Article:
IEEE Computer Society Cipher --- Items from security-related news (E145)

  • The Apple of Privacy
    Apple Ups Privacy Controls in Growing Spat With Facebook
    By Mark Gurman
    June 4, 2018

    Apple took steps to distance itself from the scandal involving third-party data sharing by announcing changes to the Safari browser to limit social media sharing. The user will have to approve, via a pop-up window, attempts of websites to load "share" buttons. The Safari browser will also limit the metadata that it sends to websites in order to thwart efforts by websites to create unique user profiles that can be used to track individuals as they browse the Internet.

  • Apple's One Hour Restriction on the USB port
    Apple confirms iOS 12's 'USB Restricted Mode' will thwart police, criminal access
    Apple Insider
    Jun 14, 2018
    By Roger Fingas
    June 13, 2018

    The USB port on iOS devices is believed to be the port of entry for hackers and law enforcement agencies when gaining access to stolen or seized iPhones. With iOS 12, this access method will be shut off an hour after the phone is locked. Presumably Apple considers the one hour window to be a compromise of some sort with law enforcement.

  • Defining Cyberwar
    The age of cyberwar is here. We can't keep citizens out of the debate
    The Guardian
    By David E. Sanger
    Jul 28, 2018

    This opinion piece, by the national security correspondent for the New York Times, discusses the difficulty of defining and limiting cyberwarfare. It goes on constantly, termed "network exploitation" when we do it, and "cyberattack" when conducted against us, but there is no agreement on what nations cannot do to one another, and thus no negotiations. Sanger also has written a new book on cyber mayhem, and his insights into the history and problems are interesting.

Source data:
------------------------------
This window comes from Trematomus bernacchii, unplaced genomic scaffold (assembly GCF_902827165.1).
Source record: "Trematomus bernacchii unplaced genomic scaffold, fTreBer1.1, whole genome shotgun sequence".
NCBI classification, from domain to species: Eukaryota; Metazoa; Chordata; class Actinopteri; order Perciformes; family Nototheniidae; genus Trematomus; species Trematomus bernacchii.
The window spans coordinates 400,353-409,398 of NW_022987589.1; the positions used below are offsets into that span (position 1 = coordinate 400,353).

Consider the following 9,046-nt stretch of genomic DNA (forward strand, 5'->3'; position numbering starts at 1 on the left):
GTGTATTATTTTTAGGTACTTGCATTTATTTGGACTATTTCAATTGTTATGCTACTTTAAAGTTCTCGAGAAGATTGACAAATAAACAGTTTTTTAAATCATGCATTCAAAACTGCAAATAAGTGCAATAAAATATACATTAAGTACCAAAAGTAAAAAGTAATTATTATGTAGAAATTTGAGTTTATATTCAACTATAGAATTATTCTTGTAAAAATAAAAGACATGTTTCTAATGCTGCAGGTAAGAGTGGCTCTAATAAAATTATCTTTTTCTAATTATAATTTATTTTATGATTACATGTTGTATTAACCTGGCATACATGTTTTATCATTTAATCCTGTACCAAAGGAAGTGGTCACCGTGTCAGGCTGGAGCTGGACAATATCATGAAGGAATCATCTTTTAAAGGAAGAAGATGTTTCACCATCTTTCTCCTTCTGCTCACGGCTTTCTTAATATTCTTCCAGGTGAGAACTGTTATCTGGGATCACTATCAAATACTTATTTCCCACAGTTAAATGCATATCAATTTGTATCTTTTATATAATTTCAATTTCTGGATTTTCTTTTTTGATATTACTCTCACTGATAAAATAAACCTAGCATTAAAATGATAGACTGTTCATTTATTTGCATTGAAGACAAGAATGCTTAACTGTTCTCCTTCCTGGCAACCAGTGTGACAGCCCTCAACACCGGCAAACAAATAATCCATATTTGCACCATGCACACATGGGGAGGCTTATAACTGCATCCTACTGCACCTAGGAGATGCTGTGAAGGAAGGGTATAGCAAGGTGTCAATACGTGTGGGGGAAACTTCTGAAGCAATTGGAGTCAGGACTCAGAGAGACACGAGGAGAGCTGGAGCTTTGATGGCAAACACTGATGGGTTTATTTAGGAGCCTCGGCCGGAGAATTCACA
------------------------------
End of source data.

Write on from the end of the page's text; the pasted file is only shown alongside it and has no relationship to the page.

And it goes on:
• The Spectre of Spectre
    Intel Discloses New Spectre Flaws, Pays Researchers $100K
    By Sean Michael Kerner
    July 11, 2018

    There is a bonanza of side-channel attacks being uncovered based on processor architectures for speculative execution. Intel is making a bid to stay ahead of the game by offering bounties for discoveries of new ones. An exploit described by MIT researchers using speculative buffer overflow has been rewarded with a payment of $100,000.
    (Ed. The full paper is available at


  • Yet Another Processor Side Channel
    New Spectre attack enables secrets to be leaked over a network
    Ars Technica
    By Peter Bright
    July 26, 2018

    Intel expanded their Haswell vector instruction set to handle 128 bit numbers. These instructions use quite a lot of power, so the circuitry for them is not powered up if they are not used. This leads to a clever side channel attack that can be run against a web server without the necessity of getting it to run malicious code. The channel is very slow, however, because normal network latency jitter interferes with measurements. Nonetheless, it might be exploited to obtain high-value short bitstrings, such as cryptographic keys.